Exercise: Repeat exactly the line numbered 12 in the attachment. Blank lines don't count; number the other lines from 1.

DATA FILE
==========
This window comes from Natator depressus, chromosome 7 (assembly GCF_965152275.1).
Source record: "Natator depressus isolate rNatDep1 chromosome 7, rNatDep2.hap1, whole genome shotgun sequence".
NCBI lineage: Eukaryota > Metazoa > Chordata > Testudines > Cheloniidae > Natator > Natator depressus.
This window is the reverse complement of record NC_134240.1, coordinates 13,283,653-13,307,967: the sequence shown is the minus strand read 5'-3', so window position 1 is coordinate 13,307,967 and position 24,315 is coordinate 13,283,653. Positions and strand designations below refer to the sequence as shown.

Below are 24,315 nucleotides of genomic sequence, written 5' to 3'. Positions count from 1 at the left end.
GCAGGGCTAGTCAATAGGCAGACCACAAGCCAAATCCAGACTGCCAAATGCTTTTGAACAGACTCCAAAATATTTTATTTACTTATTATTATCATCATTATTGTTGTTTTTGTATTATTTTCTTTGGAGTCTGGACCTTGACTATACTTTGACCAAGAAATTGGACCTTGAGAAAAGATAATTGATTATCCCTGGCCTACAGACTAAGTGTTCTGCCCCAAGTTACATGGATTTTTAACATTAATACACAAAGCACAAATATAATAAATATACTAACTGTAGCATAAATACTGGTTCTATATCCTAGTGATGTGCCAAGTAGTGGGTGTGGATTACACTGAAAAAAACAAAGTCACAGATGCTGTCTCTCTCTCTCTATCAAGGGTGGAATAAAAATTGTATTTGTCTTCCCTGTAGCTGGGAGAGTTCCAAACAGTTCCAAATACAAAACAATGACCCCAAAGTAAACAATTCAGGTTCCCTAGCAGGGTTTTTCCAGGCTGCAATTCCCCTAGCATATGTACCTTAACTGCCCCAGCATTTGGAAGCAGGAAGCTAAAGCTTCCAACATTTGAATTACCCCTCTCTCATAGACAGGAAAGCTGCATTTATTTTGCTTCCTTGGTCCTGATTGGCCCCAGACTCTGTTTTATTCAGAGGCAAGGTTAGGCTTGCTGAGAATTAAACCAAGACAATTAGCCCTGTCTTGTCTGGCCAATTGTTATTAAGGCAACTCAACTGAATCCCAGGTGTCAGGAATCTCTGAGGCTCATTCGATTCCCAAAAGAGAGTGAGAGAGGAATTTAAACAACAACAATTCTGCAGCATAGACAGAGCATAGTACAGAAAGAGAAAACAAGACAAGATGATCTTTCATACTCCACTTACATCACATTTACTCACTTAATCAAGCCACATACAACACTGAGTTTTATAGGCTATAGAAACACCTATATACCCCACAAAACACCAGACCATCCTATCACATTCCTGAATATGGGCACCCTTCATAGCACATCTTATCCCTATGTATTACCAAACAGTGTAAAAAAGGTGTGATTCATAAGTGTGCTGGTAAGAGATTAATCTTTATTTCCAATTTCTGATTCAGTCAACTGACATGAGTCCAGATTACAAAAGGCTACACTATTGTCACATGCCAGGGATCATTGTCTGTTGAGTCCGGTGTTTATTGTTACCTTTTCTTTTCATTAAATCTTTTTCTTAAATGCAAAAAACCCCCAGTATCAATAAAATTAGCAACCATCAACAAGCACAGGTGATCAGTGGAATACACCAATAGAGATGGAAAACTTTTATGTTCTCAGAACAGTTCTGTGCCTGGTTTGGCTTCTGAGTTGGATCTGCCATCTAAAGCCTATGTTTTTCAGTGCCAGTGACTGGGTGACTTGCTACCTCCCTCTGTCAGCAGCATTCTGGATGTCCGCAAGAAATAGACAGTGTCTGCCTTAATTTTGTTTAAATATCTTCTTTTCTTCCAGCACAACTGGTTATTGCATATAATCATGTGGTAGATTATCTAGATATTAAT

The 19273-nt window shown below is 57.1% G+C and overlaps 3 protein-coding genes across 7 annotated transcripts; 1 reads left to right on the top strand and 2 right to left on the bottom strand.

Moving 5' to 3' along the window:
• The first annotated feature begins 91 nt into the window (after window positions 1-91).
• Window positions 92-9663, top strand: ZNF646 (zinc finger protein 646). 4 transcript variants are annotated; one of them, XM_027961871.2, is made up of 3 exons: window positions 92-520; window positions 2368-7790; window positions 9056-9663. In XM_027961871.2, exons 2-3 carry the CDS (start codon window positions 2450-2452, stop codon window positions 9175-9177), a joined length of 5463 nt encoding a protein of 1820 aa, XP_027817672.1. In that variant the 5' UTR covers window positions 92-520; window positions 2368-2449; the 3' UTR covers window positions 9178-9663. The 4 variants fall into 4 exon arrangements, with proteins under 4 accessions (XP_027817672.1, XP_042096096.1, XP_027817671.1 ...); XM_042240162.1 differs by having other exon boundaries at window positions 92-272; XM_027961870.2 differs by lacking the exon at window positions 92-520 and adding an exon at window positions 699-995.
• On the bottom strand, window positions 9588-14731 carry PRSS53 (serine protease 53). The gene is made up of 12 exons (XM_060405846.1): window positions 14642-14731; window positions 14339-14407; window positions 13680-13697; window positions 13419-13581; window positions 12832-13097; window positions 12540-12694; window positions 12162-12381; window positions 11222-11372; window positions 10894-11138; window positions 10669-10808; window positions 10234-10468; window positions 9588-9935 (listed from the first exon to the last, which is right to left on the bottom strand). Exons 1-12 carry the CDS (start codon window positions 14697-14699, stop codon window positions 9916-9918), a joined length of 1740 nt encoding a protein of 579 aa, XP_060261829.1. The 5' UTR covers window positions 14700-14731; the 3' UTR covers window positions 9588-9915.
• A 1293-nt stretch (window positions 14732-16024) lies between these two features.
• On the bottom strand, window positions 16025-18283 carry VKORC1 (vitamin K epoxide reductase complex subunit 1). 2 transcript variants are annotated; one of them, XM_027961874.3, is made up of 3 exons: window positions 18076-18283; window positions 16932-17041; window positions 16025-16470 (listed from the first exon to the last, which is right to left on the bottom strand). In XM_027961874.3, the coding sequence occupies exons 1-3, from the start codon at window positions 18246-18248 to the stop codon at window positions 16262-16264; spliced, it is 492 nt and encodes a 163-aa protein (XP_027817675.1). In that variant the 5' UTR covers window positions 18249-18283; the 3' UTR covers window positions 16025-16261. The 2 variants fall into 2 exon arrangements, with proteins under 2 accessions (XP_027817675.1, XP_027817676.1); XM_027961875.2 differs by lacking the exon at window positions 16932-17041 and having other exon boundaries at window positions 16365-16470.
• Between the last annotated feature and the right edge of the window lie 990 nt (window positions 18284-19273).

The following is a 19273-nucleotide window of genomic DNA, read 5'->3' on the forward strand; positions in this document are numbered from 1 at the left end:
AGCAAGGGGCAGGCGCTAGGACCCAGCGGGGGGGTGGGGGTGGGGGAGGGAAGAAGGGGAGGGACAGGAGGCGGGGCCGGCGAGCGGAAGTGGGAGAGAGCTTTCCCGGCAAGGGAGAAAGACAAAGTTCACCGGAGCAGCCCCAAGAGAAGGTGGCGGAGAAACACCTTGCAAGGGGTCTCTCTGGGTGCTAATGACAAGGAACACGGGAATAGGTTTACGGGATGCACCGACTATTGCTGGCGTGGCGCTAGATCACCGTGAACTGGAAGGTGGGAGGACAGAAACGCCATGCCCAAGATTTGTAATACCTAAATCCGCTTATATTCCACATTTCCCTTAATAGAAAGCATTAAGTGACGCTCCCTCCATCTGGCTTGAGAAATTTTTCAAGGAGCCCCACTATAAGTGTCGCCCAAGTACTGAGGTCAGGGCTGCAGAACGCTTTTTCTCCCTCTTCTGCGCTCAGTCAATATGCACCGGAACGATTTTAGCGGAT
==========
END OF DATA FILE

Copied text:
• A 1293-nt stretch (window positions 14732-16024) lies between these two features.